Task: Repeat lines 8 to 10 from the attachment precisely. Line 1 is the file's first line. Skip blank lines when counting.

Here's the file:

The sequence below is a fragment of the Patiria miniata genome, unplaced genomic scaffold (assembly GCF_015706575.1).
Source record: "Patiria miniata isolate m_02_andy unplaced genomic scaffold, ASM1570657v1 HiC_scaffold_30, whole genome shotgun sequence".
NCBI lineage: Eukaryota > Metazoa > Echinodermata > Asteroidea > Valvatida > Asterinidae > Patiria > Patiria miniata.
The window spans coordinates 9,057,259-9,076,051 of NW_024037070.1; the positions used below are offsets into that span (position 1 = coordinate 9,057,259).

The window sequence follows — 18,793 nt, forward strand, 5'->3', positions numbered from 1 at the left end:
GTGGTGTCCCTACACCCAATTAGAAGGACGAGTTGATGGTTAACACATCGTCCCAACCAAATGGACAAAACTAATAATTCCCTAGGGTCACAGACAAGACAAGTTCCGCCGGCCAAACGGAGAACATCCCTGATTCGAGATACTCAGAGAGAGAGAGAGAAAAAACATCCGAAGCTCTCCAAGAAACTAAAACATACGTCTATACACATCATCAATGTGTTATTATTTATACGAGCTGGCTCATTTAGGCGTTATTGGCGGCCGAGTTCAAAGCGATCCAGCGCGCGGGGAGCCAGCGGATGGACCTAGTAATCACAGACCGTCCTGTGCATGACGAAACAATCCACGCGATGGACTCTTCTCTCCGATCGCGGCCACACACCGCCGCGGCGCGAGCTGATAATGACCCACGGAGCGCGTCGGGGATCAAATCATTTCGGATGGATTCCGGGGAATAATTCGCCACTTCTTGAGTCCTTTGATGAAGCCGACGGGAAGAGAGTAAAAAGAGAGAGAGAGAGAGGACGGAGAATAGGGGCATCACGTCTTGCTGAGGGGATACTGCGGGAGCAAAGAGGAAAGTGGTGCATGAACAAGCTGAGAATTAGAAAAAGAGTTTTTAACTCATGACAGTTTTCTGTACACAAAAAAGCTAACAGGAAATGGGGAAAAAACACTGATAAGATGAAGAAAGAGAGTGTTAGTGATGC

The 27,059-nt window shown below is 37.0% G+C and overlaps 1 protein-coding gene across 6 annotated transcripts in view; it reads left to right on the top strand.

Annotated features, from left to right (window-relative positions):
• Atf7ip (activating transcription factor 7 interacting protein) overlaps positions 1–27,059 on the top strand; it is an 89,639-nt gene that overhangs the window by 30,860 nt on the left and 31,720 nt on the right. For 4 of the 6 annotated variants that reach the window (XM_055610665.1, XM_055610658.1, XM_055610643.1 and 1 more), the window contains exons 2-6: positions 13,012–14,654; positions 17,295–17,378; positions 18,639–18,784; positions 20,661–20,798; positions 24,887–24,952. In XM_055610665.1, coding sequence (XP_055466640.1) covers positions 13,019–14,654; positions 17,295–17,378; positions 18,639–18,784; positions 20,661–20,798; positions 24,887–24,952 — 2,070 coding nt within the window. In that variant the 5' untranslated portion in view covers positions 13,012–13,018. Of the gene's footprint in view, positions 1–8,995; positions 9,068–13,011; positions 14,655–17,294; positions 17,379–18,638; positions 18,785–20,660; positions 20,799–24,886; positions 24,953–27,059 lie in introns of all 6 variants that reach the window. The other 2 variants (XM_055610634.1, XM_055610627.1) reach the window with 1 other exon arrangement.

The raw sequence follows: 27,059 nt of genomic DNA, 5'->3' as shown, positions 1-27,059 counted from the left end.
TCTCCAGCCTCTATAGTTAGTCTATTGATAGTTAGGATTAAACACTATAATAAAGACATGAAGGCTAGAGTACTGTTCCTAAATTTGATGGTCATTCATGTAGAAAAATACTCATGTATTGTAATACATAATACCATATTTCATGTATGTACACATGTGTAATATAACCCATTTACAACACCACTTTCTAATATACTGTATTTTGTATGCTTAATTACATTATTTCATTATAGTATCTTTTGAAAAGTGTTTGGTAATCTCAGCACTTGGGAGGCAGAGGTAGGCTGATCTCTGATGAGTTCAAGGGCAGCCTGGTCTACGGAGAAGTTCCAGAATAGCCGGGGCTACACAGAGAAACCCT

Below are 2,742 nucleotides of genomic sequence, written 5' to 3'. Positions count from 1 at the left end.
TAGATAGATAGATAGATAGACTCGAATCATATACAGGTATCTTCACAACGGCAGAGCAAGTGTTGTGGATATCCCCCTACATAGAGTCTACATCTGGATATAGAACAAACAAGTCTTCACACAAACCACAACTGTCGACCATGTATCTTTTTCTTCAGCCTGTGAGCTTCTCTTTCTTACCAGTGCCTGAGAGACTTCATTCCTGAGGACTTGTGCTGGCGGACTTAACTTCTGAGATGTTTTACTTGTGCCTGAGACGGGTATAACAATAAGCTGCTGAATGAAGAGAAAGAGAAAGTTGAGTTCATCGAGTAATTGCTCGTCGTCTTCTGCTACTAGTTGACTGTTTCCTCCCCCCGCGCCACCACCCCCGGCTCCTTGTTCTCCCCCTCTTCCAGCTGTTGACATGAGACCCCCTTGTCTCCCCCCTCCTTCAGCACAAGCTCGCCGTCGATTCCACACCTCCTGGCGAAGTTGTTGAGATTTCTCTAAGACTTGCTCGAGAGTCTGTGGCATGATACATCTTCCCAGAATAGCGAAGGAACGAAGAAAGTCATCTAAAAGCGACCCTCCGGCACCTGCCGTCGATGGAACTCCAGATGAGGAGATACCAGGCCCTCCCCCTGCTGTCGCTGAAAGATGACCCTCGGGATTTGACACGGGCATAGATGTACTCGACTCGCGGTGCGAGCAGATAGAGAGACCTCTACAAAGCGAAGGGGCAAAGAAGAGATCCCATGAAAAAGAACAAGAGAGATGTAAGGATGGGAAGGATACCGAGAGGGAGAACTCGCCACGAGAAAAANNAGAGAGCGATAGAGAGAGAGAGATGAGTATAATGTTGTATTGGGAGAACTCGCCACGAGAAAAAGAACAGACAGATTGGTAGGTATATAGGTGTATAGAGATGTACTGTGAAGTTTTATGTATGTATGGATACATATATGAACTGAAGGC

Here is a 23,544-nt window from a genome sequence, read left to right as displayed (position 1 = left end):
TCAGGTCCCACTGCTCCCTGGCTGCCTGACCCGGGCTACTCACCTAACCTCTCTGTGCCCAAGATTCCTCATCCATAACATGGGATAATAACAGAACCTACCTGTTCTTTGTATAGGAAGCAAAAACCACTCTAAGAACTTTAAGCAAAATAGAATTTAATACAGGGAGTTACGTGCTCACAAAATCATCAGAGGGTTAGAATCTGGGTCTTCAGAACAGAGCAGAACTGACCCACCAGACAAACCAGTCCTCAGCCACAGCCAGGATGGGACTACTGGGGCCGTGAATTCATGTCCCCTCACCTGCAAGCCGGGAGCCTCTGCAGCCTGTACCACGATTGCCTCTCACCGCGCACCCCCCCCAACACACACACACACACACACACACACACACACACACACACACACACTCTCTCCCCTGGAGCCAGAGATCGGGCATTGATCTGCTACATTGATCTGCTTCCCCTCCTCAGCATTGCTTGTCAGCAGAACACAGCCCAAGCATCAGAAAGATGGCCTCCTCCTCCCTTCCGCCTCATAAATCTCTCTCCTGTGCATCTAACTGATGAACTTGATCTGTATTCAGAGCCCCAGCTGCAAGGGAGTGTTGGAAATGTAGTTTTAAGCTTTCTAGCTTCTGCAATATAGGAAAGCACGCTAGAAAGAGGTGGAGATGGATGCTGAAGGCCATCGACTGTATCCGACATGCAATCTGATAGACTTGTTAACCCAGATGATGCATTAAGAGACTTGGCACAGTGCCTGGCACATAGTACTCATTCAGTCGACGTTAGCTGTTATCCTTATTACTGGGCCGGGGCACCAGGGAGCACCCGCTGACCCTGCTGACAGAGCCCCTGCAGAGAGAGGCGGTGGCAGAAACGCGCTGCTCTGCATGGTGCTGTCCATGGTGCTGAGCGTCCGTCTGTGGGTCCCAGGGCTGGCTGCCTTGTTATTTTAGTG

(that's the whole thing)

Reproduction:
Annotated features, from left to right (window-relative positions):
• Atf7ip (activating transcription factor 7 interacting protein) overlaps positions 1–27,059 on the top strand; it is an 89,639-nt gene that overhangs the window by 30,860 nt on the left and 31,720 nt on the right. For 4 of the 6 annotated variants that reach the window (XM_055610665.1, XM_055610658.1, XM_055610643.1 and 1 more), the window contains exons 2-6: positions 13,012–14,654; positions 17,295–17,378; positions 18,639–18,784; positions 20,661–20,798; positions 24,887–24,952. In XM_055610665.1, coding sequence (XP_055466640.1) covers positions 13,019–14,654; positions 17,295–17,378; positions 18,639–18,784; positions 20,661–20,798; positions 24,887–24,952 — 2,070 coding nt within the window. In that variant the 5' untranslated portion in view covers positions 13,012–13,018. Of the gene's footprint in view, positions 1–8,995; positions 9,068–13,011; positions 14,655–17,294; positions 17,379–18,638; positions 18,785–20,660; positions 20,799–24,886; positions 24,953–27,059 lie in introns of all 6 variants that reach the window. The other 2 variants (XM_055610634.1, XM_055610627.1) reach the window with 1 other exon arrangement.

The raw sequence follows: 27,059 nt of genomic DNA, 5'->3' as shown, positions 1-27,059 counted from the left end.